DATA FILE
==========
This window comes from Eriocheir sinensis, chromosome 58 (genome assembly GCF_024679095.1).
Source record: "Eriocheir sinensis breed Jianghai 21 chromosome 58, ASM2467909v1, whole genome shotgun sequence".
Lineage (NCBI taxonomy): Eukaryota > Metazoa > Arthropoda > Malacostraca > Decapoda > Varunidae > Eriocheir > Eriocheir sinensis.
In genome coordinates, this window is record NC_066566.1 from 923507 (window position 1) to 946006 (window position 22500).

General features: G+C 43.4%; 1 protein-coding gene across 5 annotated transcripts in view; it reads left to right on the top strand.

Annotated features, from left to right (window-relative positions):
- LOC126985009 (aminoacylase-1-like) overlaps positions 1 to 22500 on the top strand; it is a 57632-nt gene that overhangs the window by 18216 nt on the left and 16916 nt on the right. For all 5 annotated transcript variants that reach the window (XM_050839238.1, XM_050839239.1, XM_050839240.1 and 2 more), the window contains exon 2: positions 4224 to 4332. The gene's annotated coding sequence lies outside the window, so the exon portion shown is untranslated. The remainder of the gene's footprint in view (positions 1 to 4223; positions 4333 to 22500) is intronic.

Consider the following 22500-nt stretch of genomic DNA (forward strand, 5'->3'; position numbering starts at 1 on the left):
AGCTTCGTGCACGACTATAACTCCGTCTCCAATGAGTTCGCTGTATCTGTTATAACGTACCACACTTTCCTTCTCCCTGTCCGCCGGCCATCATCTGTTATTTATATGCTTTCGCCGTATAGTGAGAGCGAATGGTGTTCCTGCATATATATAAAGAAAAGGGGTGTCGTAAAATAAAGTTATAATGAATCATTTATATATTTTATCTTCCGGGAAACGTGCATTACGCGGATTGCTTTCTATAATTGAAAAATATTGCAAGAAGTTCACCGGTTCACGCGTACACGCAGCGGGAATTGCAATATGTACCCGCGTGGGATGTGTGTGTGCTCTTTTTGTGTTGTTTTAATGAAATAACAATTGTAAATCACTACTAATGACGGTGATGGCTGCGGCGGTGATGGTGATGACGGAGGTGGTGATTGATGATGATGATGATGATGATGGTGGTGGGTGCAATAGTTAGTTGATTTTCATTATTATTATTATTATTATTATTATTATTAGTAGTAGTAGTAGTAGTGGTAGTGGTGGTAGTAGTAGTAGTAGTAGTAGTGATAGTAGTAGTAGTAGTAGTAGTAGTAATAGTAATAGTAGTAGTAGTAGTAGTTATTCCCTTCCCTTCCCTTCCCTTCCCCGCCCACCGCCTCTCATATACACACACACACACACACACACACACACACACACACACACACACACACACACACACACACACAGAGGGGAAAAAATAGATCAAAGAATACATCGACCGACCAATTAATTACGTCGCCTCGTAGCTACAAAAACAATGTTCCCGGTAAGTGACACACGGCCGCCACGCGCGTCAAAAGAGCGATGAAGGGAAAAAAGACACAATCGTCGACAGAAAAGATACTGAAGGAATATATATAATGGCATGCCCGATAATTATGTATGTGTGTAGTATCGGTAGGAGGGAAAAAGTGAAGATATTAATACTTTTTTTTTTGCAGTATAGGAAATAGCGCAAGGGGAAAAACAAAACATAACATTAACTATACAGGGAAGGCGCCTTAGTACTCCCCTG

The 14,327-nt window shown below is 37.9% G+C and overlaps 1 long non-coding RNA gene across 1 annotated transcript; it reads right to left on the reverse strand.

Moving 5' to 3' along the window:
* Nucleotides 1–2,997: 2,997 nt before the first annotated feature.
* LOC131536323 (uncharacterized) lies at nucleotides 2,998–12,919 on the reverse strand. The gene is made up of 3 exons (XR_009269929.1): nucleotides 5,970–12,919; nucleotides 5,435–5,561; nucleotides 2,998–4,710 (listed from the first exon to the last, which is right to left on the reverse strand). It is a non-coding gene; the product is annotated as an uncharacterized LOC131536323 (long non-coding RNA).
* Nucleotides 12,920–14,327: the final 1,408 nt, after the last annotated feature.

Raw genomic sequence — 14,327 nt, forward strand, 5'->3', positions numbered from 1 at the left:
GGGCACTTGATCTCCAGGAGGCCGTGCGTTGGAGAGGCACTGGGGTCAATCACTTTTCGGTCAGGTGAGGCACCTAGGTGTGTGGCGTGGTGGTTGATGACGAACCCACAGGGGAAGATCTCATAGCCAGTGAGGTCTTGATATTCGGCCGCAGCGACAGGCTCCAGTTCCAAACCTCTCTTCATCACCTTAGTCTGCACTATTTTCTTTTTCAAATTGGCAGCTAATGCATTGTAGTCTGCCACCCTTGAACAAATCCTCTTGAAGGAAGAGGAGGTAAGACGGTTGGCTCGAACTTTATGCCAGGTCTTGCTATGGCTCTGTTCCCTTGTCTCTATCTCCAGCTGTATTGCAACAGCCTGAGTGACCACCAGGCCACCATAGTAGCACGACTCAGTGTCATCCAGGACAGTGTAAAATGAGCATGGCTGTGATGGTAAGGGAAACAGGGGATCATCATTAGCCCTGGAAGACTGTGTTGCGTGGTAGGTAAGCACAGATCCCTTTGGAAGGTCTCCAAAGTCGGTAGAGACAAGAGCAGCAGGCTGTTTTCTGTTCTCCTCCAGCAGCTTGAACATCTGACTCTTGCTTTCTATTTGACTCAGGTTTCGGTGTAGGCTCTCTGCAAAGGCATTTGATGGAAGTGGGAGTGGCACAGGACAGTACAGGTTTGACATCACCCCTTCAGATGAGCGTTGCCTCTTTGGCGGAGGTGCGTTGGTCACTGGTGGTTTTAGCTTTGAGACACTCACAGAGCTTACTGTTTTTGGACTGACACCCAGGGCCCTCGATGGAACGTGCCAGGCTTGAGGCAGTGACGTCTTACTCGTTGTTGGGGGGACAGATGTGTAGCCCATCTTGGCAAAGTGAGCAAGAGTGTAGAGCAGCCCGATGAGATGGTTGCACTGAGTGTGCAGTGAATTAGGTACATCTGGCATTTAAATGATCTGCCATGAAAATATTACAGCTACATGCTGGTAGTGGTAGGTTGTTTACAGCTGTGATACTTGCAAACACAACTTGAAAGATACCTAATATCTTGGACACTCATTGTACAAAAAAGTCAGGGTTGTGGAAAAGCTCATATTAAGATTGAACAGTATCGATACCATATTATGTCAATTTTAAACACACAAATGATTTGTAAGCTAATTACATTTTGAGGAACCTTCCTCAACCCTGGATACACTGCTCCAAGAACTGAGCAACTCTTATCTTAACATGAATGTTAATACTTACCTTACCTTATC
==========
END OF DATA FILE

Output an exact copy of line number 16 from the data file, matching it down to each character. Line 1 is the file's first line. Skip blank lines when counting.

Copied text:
GGGCACTTGATCTCCAGGAGGCCGTGCGTTGGAGAGGCACTGGGGTCAATCACTTTTCGGTCAGGTGAGGCACCTAGGTGTGTGGCGTGGTGGTTGATGACGAACCCACAGGGGAAGATCTCATAGCCAGTGAGGTCTTGATATTCGGCCGCAGCGACAGGCTCCAGTTCCAAACCTCTCTTCATCACCTTAGTCTGCACTATTTTCTTTTTCAAATTGGCAGCTAATGCATTGTAGTCTGCCACCCTTGAACAAATCCTCTTGAAGGAAGAGGAGGTAAGACGGTTGGCTCGAACTTTATGCCAGGTCTTGCTATGGCTCTGTTCCCTTGTCTCTATCTCCAGCTGTATTGCAACAGCCTGAGTGACCACCAGGCCACCATAGTAGCACGACTCAGTGTCATCCAGGACAGTGTAAAATGAGCATGGCTGTGATGGTAAGGGAAACAGGGGATCATCATTAGCCCTGGAAGACTGTGTTGCGTGGTAGGTAAGCACAGATCCCTTTGGAAGGTCTCCAAAGTCGGTAGAGACAAGAGCAGCAGGCTGTTTTCTGTTCTCCTCCAGCAGCTTGAACATCTGACTCTTGCTTTCTATTTGACTCAGGTTTCGGTGTAGGCTCTCTGCAAAGGCATTTGATGGAAGTGGGAGTGGCACAGGACAGTACAGGTTTGACATCACCCCTTCAGATGAGCGTTGCCTCTTTGGCGGAGGTGCGTTGGTCACTGGTGGTTTTAGCTTTGAGACACTCACAGAGCTTACTGTTTTTGGACTGACACCCAGGGCCCTCGATGGAACGTGCCAGGCTTGAGGCAGTGACGTCTTACTCGTTGTTGGGGGGACAGATGTGTAGCCCATCTTGGCAAAGTGAGCAAGAGTGTAGAGCAGCCCGATGAGATGGTTGCACTGAGTGTGCAGTGAATTAGGTACATCTGGCATTTAAATGATCTGCCATGAAAATATTACAGCTACATGCTGGTAGTGGTAGGTTGTTTACAGCTGTGATACTTGCAAACACAACTTGAAAGATACCTAATATCTTGGACACTCATTGTACAAAAAAGTCAGGGTTGTGGAAAAGCTCATATTAAGATTGAACAGTATCGATACCATATTATGTCAATTTTAAACACACAAATGATTTGTAAGCTAATTACATTTTGAGGAACCTTCCTCAACCCTGGATACACTGCTCCAAGAACTGAGCAACTCTTATCTTAACATGAATGTTAATACTTACCTTACCTTATC